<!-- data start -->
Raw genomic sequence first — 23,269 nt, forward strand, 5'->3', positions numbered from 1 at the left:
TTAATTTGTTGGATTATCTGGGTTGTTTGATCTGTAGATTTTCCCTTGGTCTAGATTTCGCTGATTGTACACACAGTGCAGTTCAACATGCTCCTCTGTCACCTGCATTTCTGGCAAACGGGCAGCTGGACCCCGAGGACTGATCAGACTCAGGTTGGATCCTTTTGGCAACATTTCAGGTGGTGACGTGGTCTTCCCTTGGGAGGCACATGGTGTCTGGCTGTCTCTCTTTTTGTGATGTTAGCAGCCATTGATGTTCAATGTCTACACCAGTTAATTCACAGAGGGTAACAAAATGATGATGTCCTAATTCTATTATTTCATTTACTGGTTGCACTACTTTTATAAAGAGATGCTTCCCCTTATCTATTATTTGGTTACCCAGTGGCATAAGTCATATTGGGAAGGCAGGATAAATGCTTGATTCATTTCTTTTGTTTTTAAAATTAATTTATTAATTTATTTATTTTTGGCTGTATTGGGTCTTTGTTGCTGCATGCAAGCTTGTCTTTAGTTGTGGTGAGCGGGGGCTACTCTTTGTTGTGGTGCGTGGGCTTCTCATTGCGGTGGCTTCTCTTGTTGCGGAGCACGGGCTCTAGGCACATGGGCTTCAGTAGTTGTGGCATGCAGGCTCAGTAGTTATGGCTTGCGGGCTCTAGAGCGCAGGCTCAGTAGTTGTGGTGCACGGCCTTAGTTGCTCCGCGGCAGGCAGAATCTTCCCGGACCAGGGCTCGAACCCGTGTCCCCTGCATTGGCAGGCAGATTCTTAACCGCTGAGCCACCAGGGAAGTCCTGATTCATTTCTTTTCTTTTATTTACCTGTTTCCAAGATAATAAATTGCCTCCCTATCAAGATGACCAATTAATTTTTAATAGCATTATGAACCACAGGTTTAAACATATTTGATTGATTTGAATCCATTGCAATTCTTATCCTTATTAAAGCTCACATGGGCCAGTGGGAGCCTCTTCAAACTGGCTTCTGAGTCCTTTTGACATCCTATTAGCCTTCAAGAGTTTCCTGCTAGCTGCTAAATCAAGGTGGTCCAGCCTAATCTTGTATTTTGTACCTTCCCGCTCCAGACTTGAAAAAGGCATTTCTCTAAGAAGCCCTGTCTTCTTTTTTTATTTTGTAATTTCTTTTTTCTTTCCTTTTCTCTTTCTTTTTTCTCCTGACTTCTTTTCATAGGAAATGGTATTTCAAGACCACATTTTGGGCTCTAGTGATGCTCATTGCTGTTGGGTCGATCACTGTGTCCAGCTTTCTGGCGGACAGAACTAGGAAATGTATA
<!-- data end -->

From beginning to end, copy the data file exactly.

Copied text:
Raw genomic sequence first — 23,269 nt, forward strand, 5'->3', positions numbered from 1 at the left:
TTAATTTGTTGGATTATCTGGGTTGTTTGATCTGTAGATTTTCCCTTGGTCTAGATTTCGCTGATTGTACACACAGTGCAGTTCAACATGCTCCTCTGTCACCTGCATTTCTGGCAAACGGGCAGCTGGACCCCGAGGACTGATCAGACTCAGGTTGGATCCTTTTGGCAACATTTCAGGTGGTGACGTGGTCTTCCCTTGGGAGGCACATGGTGTCTGGCTGTCTCTCTTTTTGTGATGTTAGCAGCCATTGATGTTCAATGTCTACACCAGTTAATTCACAGAGGGTAACAAAATGATGATGTCCTAATTCTATTATTTCATTTACTGGTTGCACTACTTTTATAAAGAGATGCTTCCCCTTATCTATTATTTGGTTACCCAGTGGCATAAGTCATATTGGGAAGGCAGGATAAATGCTTGATTCATTTCTTTTGTTTTTAAAATTAATTTATTAATTTATTTATTTTTGGCTGTATTGGGTCTTTGTTGCTGCATGCAAGCTTGTCTTTAGTTGTGGTGAGCGGGGGCTACTCTTTGTTGTGGTGCGTGGGCTTCTCATTGCGGTGGCTTCTCTTGTTGCGGAGCACGGGCTCTAGGCACATGGGCTTCAGTAGTTGTGGCATGCAGGCTCAGTAGTTATGGCTTGCGGGCTCTAGAGCGCAGGCTCAGTAGTTGTGGTGCACGGCCTTAGTTGCTCCGCGGCAGGCAGAATCTTCCCGGACCAGGGCTCGAACCCGTGTCCCCTGCATTGGCAGGCAGATTCTTAACCGCTGAGCCACCAGGGAAGTCCTGATTCATTTCTTTTCTTTTATTTACCTGTTTCCAAGATAATAAATTGCCTCCCTATCAAGATGACCAATTAATTTTTAATAGCATTATGAACCACAGGTTTAAACATATTTGATTGATTTGAATCCATTGCAATTCTTATCCTTATTAAAGCTCACATGGGCCAGTGGGAGCCTCTTCAAACTGGCTTCTGAGTCCTTTTGACATCCTATTAGCCTTCAAGAGTTTCCTGCTAGCTGCTAAATCAAGGTGGTCCAGCCTAATCTTGTATTTTGTACCTTCCCGCTCCAGACTTGAAAAAGGCATTTCTCTAAGAAGCCCTGTCTTCTTTTTTTATTTTGTAATTTCTTTTTTCTTTCCTTTTCTCTTTCTTTTTTCTCCTGACTTCTTTTCATAGGAAATGGTATTTCAAGACCACATTTTGGGCTCTAGTGATGCTCATTGCTGTTGGGTCGATCACTGTGTCCAGCTTTCTGGCGGACAGAACTAGGAAATGTATA